Banks, J. A., Nishiyama, T., Hasebe, M., Bowman, J. L., Gribskov, M., DePamphilis, C., Albert, V. A., Aono, N., Aoyama, T., Ambrose, B. A., Ashton, N. W., Axtell, M. J., Barker, E., Barker, M. S., Bennetzen, J. L., Bonawitz, N. D., Chapple, C., Cheng, C., Gustavo, L., , Dacre, M., et al. (2011). The Selaginella genome identifies genetic changes associated with the evolution of vascular plants. Science, 332(6032), 960-963.
BIO5 Collaborators
Michael S Barker, Eric H Lyons

PMID: 21551031;PMCID: PMC3166216;Abstract:

Vascular plants appeared ∼410 million years ago, then diverged into several lineages of which only two survive: the euphyllophytes (ferns and seed plants) and the lycophytes. We report here the genome sequence of the lycophyte Selaginella moellendorffii (Selaginella), the first nonseed vascular plant genome reported. By comparing gene content in evolutionarily diverse taxa, we found that the transition from a gametophyte- to a sporophyte-dominated life cycle required far fewer new genes than the transition from a nonseed vascular to a flowering plant, whereas secondary metabolic genes expanded extensively and in parallel in the lycophyte and angiosperm lineages. Selaginella differs in posttranscriptional gene regulation, including small RNA regulation of repetitive elements, an absence of the trans-acting small interfering RNA pathway, and extensive RNA editing of organellar genes.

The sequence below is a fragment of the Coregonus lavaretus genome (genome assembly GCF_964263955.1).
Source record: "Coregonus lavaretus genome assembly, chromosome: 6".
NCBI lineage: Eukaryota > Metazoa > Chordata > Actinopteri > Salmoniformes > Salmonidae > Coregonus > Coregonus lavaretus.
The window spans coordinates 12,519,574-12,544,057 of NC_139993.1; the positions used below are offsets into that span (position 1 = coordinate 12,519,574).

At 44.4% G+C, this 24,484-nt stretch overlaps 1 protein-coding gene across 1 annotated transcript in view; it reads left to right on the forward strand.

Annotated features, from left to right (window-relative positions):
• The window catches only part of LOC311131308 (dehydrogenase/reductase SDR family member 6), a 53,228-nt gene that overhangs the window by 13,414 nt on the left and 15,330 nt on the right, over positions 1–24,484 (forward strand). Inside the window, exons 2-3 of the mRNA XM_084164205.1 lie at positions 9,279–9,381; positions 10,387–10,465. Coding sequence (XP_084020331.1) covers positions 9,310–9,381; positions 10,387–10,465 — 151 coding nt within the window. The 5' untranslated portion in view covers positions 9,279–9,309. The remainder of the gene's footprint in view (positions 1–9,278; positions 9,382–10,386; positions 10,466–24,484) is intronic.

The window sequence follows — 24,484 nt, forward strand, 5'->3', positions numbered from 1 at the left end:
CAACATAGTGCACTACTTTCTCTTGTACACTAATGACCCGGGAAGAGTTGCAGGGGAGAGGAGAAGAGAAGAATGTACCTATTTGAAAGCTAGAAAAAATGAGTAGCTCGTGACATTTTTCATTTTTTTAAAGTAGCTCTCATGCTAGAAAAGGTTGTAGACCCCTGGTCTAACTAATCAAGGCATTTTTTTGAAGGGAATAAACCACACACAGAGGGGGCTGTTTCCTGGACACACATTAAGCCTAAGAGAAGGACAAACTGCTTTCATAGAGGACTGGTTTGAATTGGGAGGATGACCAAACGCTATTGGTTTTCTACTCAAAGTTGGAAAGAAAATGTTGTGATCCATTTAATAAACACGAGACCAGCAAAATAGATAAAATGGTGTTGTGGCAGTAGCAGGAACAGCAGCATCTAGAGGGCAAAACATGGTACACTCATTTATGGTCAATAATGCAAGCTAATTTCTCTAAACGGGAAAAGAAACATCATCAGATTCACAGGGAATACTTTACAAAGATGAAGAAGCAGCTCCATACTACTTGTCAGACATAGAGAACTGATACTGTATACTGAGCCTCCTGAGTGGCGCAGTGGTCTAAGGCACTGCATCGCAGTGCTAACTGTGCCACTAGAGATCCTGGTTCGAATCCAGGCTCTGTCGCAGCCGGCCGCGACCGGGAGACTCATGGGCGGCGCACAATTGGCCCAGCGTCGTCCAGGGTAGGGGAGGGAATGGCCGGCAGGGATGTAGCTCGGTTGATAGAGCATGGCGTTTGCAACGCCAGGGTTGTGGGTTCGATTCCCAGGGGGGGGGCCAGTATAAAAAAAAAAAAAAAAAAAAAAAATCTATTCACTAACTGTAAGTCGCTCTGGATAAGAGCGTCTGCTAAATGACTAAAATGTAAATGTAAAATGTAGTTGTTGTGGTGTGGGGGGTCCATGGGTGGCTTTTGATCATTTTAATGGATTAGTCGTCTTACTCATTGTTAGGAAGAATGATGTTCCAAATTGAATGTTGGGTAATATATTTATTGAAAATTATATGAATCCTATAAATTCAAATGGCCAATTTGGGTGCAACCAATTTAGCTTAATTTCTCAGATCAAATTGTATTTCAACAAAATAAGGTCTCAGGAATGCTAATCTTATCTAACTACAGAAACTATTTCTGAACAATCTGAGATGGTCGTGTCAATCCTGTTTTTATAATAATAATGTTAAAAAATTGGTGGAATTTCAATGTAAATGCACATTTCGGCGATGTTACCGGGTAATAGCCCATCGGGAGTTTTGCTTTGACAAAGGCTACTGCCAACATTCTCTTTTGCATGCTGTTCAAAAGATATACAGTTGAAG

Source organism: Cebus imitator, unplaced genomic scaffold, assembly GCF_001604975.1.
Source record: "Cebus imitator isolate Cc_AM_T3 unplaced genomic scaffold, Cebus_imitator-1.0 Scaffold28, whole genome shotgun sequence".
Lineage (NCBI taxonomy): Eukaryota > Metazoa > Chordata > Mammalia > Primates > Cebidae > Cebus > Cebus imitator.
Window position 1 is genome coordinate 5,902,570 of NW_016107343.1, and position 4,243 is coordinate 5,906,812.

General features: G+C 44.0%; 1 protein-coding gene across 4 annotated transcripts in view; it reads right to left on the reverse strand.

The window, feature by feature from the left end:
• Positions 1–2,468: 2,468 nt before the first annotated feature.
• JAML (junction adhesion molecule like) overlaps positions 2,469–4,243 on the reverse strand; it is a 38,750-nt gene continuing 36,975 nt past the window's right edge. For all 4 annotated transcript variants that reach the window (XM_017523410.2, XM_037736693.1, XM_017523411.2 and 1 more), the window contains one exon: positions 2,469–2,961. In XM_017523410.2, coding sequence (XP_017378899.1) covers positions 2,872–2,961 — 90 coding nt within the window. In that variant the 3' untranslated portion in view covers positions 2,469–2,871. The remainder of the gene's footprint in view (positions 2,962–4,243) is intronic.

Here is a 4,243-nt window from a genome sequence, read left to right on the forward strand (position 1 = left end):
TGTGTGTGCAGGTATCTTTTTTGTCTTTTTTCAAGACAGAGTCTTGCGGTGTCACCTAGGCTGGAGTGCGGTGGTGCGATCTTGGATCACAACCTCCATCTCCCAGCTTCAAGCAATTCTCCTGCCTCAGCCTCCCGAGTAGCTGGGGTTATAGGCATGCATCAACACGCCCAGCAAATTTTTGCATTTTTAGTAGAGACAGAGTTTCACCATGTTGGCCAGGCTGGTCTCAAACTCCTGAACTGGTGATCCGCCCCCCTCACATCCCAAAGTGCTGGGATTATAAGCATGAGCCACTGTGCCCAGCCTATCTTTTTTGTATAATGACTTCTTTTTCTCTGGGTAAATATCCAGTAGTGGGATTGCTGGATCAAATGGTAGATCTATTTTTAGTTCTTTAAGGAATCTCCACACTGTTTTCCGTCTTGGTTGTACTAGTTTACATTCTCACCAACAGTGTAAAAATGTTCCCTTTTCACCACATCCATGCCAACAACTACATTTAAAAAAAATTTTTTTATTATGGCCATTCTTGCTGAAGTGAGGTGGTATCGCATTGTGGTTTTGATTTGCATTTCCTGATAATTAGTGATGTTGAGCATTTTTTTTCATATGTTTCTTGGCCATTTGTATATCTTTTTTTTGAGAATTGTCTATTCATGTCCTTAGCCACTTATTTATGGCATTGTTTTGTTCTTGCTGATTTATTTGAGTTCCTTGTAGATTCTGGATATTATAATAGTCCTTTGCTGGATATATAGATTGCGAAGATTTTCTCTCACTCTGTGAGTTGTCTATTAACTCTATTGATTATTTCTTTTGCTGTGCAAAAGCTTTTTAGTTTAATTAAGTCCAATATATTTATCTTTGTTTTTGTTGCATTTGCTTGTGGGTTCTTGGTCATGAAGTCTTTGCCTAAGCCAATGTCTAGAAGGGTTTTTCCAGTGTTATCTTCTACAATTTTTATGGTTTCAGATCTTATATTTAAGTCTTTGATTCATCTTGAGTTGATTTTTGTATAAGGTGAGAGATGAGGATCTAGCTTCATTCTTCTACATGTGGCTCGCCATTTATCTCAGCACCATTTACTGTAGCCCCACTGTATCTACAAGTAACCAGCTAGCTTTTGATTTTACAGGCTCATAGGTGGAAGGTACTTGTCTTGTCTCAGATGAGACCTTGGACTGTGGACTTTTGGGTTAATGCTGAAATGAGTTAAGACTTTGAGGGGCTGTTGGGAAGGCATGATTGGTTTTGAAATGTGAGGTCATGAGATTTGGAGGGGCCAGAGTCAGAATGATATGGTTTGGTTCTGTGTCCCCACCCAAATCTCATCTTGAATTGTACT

Chalhoub, B., Denoeud, F., Liu, S., Parkin, I. A., Tang, H., Wang, X., Chiquet, J., Belcram, H., Tong, C., Samans, B., Corréa, M., Da Silva, C., Just, J., Falentin, C., Koh, C. S., Le Clainche, I., Bernard, M., Bento, P., Noel, B., , Labadie, K., et al. (2014). Plant genetics. Early allopolyploid evolution in the post-Neolithic Brassica napus oilseed genome. Science (New York, N.Y.), 345(6199), 950-3.